EELV or never?
by Wayne Eleazer
|As a far as long-lived boosters go, they are the rule in the launch business.|
The SS-6 was, in many respects, a straight-line development of the World War 2 German V-2 ballistic missile. Today’s Soyuz booster engines still use hydrogen peroxide to drive the turbopumps, just like the V-2, and employ multiple thrust chambers, each of which is very close to the size used in the V-2. Even the thrust chamber injectors for the old Soviet and older German vehicles are close to being identical in design. The Soyuz is not just a bunch of V-2’s strapped together, but it doesn’t miss that concept by too much.
Okay, so the Soyuz is ancient; in fact, in space age terms, it is literally prehistoric. What about the other most popular boosters of the 21st century? Well, the next one after the Soyuz is the Proton, with about 40 launches. No spring chicken itself, the Proton dates from less than a decade after the SS-6, the mid-1960s, and similarly, originally was designed as an ICBM.
After the Proton, in terms of numbers of launches this century we have the Delta 2, with over 30 launches. The Delta 2 is a straight-line evolutionary development of the SM-75 Thor IRBM, which was a hurry-up American response to… the SS-6 Sapwood.
So, boosters hang on for a long time. In comparison to these venerable vehicles the new Delta 4 and Atlas 5 merely have a combined total of 15 launches. Of course, they just got started, which is something of a tragedy. They are not merely the newest launch vehicles the US government has developed; they are the first.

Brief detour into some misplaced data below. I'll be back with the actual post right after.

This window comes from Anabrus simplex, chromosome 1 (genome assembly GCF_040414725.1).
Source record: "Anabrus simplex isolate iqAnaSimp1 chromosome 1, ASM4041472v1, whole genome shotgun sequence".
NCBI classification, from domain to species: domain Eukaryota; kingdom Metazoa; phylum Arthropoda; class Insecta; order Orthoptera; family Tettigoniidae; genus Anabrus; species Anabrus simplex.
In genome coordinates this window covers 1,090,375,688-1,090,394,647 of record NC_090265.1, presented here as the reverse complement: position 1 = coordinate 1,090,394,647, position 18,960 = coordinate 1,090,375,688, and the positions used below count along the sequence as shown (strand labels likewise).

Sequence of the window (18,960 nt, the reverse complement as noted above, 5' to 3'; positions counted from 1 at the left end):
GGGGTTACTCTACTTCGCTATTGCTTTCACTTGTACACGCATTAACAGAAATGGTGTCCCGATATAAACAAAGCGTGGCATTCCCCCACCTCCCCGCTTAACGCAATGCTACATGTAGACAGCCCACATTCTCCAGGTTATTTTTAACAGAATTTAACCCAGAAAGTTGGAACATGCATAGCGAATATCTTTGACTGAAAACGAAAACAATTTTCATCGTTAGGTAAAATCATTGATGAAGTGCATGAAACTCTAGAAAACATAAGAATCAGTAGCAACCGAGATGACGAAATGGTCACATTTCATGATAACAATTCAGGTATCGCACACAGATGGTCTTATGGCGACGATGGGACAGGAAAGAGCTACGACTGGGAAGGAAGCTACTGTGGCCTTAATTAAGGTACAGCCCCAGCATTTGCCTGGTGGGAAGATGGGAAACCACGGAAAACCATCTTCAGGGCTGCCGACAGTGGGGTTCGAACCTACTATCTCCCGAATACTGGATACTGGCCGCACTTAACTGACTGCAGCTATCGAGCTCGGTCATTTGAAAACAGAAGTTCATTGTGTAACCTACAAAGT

The vast majority of the launch vehicles we used in the 20th century were not designed as such but were adaptations of ballistic missiles. The Saturn series and the Shuttle were not really designed as launch vehicles but as manned spacecraft launchers, and they proved to be of little use for anything but that. Most “new developments” were based on taking a ballistic missile and modifying it a bit at a time. There are relatively few exceptions. The Scout was designed as a space booster, based on existing rocket motors. The relatively new Ariane series, dating from the 1980s, and the Japanese M series and H-2/H-2A boosters dating from the 1990s, were designed as space boosters from the outset, but they’re also very much in the minority compared to boosters such as Soyuz, Atlas, Thor, Delta, Titan, and Proton, either in this century or the last one. The same is true of the relatively new Russian Zenit series.